Pyruvic acid—a key molecule involved in the synthesis of compounds such as amino acids (often referred to as the “building blocks of life”)—can be produced in deep space, according to researchers at the University of Hawaiʻi at Mānoa Department of Chemistry’s W.M. Keck Research Laboratory in Astrochemistry and the Justus Liebig University Giessen in Germany.
Findings by UH Mānoa postdoctoral fellow Nils Fabian Kleimeier and Professor Ralf I. Kaiser, and Justus Liebig University Giessen postdoctoral fellow André K. Eckhardt and Professor Peter R. Schreiner, were published in Chem.
Origins of life
One of the key questions in the origins of life is how life could have emerged on Earth, and what chemical compounds and key reactions were involved. Terrestrial biomolecules such as DNA and RNA were formed from simple molecular building blocks, but conditions on early Earth might not have been favorable for an original formation of pyruvic acid. However, pyruvic acid could have been abiotically (absence of life) formed in space in low temperature ices by interaction with energetic cosmic rays and survive delivery to Earth via meteorites or comets.
The teams replicated the harsh conditions of deep space within ices on interstellar nanoparticles (low temperature, intense radiation environment) in the laboratory with an ultra-high vacuum setup, and identified pyruvic acid along with its higher energy enol (an organic compound that contains a hydroxyl group bonded to a carbon atom) isomer using laser techniques.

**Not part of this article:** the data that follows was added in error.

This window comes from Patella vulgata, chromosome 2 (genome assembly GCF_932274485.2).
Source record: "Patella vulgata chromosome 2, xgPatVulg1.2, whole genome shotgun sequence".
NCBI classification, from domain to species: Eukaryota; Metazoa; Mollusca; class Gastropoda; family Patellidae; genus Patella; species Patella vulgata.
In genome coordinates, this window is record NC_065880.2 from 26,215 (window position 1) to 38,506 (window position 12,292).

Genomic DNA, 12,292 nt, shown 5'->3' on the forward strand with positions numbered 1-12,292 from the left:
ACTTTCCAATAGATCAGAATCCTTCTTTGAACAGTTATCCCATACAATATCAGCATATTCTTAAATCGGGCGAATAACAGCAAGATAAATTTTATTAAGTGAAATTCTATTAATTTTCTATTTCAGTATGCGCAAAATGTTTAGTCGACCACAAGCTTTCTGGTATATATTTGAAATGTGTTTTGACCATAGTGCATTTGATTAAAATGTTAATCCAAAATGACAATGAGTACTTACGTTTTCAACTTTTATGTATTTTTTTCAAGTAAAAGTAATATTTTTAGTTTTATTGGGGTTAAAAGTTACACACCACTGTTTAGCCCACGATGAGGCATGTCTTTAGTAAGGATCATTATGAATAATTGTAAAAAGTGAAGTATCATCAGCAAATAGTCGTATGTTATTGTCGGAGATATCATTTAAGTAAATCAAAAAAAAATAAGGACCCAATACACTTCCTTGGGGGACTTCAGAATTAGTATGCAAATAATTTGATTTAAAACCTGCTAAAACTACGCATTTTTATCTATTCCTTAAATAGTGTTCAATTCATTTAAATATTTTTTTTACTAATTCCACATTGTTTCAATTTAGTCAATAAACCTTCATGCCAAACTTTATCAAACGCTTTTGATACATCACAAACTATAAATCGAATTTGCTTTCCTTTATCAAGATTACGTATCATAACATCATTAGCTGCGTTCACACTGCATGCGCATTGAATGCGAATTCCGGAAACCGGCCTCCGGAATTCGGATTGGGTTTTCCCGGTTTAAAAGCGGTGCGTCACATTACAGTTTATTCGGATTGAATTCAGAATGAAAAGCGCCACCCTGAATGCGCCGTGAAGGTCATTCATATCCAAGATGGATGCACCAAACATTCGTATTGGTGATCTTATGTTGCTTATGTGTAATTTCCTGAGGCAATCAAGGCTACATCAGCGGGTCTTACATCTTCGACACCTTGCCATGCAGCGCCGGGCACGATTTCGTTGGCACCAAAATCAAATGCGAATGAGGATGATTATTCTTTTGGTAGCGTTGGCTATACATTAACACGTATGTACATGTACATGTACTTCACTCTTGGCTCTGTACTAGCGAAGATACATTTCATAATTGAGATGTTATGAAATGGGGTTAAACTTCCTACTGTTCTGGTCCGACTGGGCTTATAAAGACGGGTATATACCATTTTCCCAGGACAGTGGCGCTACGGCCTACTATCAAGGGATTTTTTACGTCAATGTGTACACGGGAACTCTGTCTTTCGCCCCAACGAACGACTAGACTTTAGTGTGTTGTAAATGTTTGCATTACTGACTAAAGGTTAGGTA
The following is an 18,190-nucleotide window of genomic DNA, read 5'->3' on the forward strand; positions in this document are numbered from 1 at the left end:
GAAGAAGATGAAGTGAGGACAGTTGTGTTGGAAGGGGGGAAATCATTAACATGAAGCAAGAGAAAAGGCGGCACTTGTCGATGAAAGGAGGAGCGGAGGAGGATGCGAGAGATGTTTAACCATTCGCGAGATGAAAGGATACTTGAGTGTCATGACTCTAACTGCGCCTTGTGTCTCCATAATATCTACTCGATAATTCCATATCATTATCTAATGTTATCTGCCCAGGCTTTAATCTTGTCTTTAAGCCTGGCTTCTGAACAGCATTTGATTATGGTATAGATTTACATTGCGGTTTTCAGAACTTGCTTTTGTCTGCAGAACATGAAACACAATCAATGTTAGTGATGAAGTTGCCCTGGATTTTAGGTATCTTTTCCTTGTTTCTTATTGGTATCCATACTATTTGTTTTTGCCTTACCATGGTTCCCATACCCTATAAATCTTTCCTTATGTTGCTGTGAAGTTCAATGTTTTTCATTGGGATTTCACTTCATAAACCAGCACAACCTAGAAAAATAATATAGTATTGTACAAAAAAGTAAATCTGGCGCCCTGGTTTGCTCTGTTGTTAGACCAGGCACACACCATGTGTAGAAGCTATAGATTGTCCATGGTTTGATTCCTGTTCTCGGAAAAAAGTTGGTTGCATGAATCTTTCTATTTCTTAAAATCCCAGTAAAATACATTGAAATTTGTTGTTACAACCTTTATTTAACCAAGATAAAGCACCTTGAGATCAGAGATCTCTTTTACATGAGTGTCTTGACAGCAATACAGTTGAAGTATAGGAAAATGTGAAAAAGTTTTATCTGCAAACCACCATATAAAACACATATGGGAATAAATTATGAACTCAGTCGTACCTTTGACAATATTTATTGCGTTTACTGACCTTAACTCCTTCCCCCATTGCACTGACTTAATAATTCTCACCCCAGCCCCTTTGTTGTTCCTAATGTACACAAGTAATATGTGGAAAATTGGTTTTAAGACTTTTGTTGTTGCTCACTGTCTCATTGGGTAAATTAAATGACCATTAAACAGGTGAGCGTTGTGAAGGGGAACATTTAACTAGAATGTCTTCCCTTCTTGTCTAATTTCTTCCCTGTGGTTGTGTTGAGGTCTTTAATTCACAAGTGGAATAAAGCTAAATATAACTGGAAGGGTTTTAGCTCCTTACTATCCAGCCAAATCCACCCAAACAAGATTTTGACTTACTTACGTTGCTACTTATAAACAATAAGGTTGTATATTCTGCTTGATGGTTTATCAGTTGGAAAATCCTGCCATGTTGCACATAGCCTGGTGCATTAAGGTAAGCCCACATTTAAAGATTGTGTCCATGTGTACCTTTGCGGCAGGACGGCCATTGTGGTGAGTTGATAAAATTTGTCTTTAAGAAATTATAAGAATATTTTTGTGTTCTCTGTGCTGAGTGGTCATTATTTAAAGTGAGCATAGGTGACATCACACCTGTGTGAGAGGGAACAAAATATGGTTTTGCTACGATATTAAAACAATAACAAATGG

Results also revealed a key reaction pathway for the formation of pyruvic acid through reactions in interstellar ices in cold molecular clouds such as the Taurus Molecular Cloud and star forming regions such as the Orion Molecular Cloud complex, therefore, offering a unique entry point to abiotic organic synthesis in deep space. Once pyruvic acid forms within interstellar ices, these biomolecules can be at least partly incorporated into materials for planetoids, asteroids and comets in star forming regions—the birthplaces of planetary systems like our own.
Extraterrestrial pyruvic acid has been detected in several meteoritic samples. Therefore, organic molecules such as pyruvic acid formed in molecular clouds could have been delivered to Earth.
“Since recent studies have also demonstrated the facile formation of biorelevant phosphorus compounds such as diphosphates and glycerol phosphates along with amino acids, dipeptides and sugars in interstellar ices, it is logical to foresee that nucleosides and nucleotides—the building blocks of RNA and DNA implicated in the replication of living organisms—are also formed in deep space,” Kaiser said.
Researchers hope to recreate these fundamental chemical building blocks in interstellar ices in the future.
This research was supported by the National Science Foundation—Astronomy, Volkswagen Foundation, Deutsche Forschungsgemeinschaft and Alexander von Humboldt Foundation.